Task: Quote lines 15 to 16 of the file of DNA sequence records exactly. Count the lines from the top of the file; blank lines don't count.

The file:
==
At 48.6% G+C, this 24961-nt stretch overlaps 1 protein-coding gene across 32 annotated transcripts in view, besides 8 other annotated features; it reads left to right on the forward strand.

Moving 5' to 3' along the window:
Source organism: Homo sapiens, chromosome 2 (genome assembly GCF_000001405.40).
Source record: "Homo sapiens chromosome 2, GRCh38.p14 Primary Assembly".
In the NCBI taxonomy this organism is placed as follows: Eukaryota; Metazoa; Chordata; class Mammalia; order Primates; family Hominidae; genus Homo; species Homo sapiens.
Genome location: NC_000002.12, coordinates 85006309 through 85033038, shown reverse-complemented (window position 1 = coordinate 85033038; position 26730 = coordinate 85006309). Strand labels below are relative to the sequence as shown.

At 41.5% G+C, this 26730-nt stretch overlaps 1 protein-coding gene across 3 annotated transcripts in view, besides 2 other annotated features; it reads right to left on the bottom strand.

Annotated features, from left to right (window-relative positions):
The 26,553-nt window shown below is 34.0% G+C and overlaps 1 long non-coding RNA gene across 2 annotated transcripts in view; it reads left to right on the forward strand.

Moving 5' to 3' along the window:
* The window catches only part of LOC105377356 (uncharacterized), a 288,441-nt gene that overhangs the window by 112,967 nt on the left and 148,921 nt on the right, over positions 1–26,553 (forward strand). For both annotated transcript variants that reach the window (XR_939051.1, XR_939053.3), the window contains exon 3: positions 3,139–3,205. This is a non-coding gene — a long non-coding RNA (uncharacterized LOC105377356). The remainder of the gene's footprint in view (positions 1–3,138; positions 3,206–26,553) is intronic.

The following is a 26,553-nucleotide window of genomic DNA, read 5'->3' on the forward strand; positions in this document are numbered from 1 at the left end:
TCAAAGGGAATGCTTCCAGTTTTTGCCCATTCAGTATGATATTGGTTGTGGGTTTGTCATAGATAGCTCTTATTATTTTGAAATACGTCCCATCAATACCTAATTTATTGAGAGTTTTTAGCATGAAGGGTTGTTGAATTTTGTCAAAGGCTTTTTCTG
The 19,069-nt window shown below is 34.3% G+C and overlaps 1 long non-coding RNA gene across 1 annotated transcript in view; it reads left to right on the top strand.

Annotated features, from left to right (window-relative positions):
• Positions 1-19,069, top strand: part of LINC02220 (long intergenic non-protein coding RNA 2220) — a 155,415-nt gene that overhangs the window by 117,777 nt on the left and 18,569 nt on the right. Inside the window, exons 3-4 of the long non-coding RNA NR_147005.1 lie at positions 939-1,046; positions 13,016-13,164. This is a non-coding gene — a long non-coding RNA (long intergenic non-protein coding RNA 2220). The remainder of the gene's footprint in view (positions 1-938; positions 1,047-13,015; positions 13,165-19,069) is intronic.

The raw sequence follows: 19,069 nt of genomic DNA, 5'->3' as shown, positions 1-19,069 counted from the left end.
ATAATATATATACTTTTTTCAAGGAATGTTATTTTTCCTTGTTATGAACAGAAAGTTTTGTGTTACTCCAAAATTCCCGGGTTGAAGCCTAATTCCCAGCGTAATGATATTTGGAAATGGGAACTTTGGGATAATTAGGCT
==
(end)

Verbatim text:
Annotated features, from left to right (window-relative positions):
• Positions 1-19,069, top strand: part of LINC02220 (long intergenic non-protein coding RNA 2220) — a 155,415-nt gene that overhangs the window by 117,777 nt on the left and 18,569 nt on the right. Inside the window, exons 3-4 of the long non-coding RNA NR_147005.1 lie at positions 939-1,046; positions 13,016-13,164. This is a non-coding gene — a long non-coding RNA (long intergenic non-protein coding RNA 2220). The remainder of the gene's footprint in view (positions 1-938; positions 1,047-13,015; positions 13,165-19,069) is intronic.